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Current Affairs

IBM to build qubit system

Date: 23 September 2020 Tags: IT, Mobile & Computers

Issue

IBM has said it will build Quantum Condor, a 1121 qubit quantum computer, by the end of 2023. The company claims the system can control behaviour of atoms to run applications, and generate world-changing materials to transform industries. 

 

Background

Quantum computers will likely deliver tremendous speed, and will help in solving problems related to optimisation in defence, finance, and other industries.

 

Details

  • IBM says its full-stack quantum computer can be deployed via cloud, and that it can be programmed from any part of the world.

  • The technology company is developing a “super-fridge,” internally codenamed “Goldeneye,” to house the computer. The 10-foot-tall and 6-foot-wide refrigerator is being designed for a million-qubit system.

 

Quantum Computing

  • Quantum computers process data exponentially faster than personal computers do. They deploy non-intuitive methods, coupled with lots of computing, to solve intractable problems. These machines operate using qubits, similar to bits in personal computers.

  • A classical computer tries solving a problem intuitively. If they are given a command, they attempt every possible move, one after another, turning back at dead ends, until they find a solution.

  • Quantum computers deploy ‘superposition’ to solve problems. This allows them to exist in multiple states, and test all possible ways at once. And qubits, the fundamental units of data in quantum computing, enables these machines to compute this way.

  • In regular computers, bits have either 0 or 1 value, and they come in four possible combinations - - 00, 01, 10, 11. Only one combination can exist at a single point of time, which limits processing speed.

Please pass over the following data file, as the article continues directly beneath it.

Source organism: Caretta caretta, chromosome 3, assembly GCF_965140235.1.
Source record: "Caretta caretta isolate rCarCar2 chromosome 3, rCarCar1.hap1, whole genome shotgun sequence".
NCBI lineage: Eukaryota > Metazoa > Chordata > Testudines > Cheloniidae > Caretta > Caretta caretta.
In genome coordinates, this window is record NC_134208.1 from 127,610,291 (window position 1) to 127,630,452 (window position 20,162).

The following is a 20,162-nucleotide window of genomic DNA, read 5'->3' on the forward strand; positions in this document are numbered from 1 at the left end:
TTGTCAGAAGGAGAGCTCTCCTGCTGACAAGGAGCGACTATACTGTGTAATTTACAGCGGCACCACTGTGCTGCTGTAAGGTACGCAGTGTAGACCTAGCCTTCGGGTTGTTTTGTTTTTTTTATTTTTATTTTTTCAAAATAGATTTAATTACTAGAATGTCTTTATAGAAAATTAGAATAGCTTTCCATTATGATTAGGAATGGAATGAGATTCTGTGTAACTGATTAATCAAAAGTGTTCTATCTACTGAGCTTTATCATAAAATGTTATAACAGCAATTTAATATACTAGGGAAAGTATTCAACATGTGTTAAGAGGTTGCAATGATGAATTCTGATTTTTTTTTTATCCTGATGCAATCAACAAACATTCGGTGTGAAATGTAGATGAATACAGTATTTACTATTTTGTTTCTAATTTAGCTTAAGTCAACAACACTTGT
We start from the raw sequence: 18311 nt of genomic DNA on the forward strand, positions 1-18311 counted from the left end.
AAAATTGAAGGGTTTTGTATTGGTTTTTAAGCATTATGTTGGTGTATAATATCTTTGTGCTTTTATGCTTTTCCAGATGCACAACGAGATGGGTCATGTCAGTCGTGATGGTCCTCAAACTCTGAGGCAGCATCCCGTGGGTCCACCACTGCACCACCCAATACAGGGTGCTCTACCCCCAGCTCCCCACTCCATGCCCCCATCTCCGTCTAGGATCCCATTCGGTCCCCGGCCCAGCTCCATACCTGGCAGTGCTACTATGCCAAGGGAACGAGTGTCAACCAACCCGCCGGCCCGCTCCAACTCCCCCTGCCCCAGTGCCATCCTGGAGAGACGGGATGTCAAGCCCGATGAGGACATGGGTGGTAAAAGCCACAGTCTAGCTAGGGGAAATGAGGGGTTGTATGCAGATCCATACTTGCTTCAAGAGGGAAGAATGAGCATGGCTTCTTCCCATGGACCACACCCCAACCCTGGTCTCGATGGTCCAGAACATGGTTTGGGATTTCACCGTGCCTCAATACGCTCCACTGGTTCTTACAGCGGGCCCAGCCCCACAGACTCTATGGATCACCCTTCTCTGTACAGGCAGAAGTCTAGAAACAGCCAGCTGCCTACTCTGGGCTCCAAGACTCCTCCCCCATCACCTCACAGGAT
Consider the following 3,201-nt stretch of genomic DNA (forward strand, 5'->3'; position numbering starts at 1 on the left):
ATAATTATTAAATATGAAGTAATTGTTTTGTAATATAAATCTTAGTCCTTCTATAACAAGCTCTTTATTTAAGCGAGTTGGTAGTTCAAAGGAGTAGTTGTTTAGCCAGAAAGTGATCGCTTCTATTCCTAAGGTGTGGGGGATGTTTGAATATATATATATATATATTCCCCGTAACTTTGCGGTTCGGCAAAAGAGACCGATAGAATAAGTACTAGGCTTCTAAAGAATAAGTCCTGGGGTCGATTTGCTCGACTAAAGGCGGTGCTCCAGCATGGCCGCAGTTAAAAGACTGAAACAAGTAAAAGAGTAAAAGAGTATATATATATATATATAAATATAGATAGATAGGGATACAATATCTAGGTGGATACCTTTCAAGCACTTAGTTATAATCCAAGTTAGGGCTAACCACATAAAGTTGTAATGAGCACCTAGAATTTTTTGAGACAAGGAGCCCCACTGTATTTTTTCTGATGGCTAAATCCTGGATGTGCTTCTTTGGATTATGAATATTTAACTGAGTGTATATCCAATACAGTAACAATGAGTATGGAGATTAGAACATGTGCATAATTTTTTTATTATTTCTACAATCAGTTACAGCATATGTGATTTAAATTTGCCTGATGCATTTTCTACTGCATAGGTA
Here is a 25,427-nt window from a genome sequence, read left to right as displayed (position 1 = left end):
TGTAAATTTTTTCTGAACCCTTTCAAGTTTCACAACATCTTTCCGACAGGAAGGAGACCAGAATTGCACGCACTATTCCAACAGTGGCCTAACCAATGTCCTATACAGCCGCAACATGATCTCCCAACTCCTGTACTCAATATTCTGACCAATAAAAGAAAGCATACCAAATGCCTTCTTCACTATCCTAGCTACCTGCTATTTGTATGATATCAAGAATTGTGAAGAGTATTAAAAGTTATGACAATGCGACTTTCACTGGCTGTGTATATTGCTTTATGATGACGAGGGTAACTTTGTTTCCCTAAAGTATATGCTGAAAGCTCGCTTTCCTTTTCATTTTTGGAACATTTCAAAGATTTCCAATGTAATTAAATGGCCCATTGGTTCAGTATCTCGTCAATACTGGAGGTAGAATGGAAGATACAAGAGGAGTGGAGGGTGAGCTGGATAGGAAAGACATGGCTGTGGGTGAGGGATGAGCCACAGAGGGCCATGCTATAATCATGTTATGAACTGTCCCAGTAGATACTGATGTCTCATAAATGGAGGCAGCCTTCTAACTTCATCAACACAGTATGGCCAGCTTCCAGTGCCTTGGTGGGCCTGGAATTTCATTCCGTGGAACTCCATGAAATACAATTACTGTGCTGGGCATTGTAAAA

• But, in quantum machines, two qubits can represent same values, and all four can exist at the same time. This helps these systems to run faster.

  • An ordinary 64-bit computer would take hundred years to cycle through these combinations. And that’s exactly why quantum computers are being built: to solve intractable problems and break-down theories that are practically impossible for classical computers.

 

Challenges in Quantum computing

  • One of the key challenges for processing in qubits is the possibility of losing data during transition. Additionally, assembling qubits, writing and reading information from them is a difficult task.

  • The fundamental units demand special attention, including a perfect isolation and a thermostat set of one hundredth of a degree above absolute zero.

  • Despite strict monitoring, due to their highly sensitive nature, they can lose superposition even from a slightest variation. This makes programming very tricky.

  • Since quantum computers are programmed using a sequence of logic gates of various kinds, programmes need to run quickly before qubits lose coherence. The combination of superposition and entanglement makes this process a whole lot harder.